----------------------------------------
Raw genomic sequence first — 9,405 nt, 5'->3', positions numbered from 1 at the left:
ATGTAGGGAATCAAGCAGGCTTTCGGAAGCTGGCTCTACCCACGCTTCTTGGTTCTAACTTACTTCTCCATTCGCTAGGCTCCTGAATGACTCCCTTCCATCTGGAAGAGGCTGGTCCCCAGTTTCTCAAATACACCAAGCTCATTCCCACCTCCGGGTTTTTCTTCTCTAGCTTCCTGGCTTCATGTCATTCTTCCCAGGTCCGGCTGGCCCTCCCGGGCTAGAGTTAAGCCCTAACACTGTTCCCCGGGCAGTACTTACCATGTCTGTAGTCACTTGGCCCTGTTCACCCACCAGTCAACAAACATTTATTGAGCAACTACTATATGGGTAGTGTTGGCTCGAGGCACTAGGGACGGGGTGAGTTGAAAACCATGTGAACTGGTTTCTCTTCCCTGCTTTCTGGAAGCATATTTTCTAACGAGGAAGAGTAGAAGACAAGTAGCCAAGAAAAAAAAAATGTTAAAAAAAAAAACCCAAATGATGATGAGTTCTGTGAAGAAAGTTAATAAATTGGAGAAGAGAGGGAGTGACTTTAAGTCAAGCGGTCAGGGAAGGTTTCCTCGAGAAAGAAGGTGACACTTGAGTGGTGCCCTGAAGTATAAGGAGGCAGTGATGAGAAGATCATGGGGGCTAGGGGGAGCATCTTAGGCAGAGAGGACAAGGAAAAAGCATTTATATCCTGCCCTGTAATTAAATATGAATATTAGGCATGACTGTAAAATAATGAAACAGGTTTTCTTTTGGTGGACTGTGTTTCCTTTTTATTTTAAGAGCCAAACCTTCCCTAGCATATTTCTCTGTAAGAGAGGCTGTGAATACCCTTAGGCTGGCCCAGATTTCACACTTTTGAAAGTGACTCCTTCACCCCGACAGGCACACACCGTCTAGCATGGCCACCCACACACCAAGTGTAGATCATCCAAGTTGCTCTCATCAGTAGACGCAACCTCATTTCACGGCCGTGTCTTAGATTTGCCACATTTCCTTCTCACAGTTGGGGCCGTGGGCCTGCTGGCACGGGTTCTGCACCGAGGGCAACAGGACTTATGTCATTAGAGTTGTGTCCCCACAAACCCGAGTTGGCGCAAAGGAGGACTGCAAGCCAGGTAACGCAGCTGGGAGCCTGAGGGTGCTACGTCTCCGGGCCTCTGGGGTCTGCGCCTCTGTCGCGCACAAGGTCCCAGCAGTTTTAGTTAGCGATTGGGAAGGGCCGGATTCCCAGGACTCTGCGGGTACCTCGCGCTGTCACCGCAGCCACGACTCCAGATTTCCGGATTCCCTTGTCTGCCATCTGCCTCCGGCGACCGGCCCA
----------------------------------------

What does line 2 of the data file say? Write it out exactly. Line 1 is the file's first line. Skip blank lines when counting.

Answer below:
ATGTAGGGAATCAAGCAGGCTTTCGGAAGCTGGCTCTACCCACGCTTCTTGGTTCTAACTTACTTCTCCATTCGCTAGGCTCCTGAATGACTCCCTTCCATCTGGAAGAGGCTGGTCCCCAGTTTCTCAAATACACCAAGCTCATTCCCACCTCCGGGTTTTTCTTCTCTAGCTTCCTGGCTTCATGTCATTCTTCCCAGGTCCGGCTGGCCCTCCCGGGCTAGAGTTAAGCCCTAACACTGTTCCCCGGGCAGTACTTACCATGTCTGTAGTCACTTGGCCCTGTTCACCCACCAGTCAACAAACATTTATTGAGCAACTACTATATGGGTAGTGTTGGCTCGAGGCACTAGGGACGGGGTGAGTTGAAAACCATGTGAACTGGTTTCTCTTCCCTGCTTTCTGGAAGCATATTTTCTAACGAGGAAGAGTAGAAGACAAGTAGCCAAGAAAAAAAAAATGTTAAAAAAAAAAACCCAAATGATGATGAGTTCTGTGAAGAAAGTTAATAAATTGGAGAAGAGAGGGAGTGACTTTAAGTCAAGCGGTCAGGGAAGGTTTCCTCGAGAAAGAAGGTGACACTTGAGTGGTGCCCTGAAGTATAAGGAGGCAGTGATGAGAAGATCATGGGGGCTAGGGGGAGCATCTTAGGCAGAGAGGACAAGGAAAAAGCATTTATATCCTGCCCTGTAATTAAATATGAATATTAGGCATGACTGTAAAATAATGAAACAGGTTTTCTTTTGGTGGACTGTGTTTCCTTTTTATTTTAAGAGCCAAACCTTCCCTAGCATATTTCTCTGTAAGAGAGGCTGTGAATACCCTTAGGCTGGCCCAGATTTCACACTTTTGAAAGTGACTCCTTCACCCCGACAGGCACACACCGTCTAGCATGGCCACCCACACACCAAGTGTAGATCATCCAAGTTGCTCTCATCAGTAGACGCAACCTCATTTCACGGCCGTGTCTTAGATTTGCCACATTTCCTTCTCACAGTTGGGGCCGTGGGCCTGCTGGCACGGGTTCTGCACCGAGGGCAACAGGACTTATGTCATTAGAGTTGTGTCCCCACAAACCCGAGTTGGCGCAAAGGAGGACTGCAAGCCAGGTAACGCAGCTGGGAGCCTGAGGGTGCTACGTCTCCGGGCCTCTGGGGTCTGCGCCTCTGTCGCGCACAAGGTCCCAGCAGTTTTAGTTAGCGATTGGGAAGGGCCGGATTCCCAGGACTCTGCGGGTACCTCGCGCTGTCACCGCAGCCACGACTCCAGATTTCCGGATTCCCTTGTCTGCCATCTGCCTCCGGCGACCGGCCCA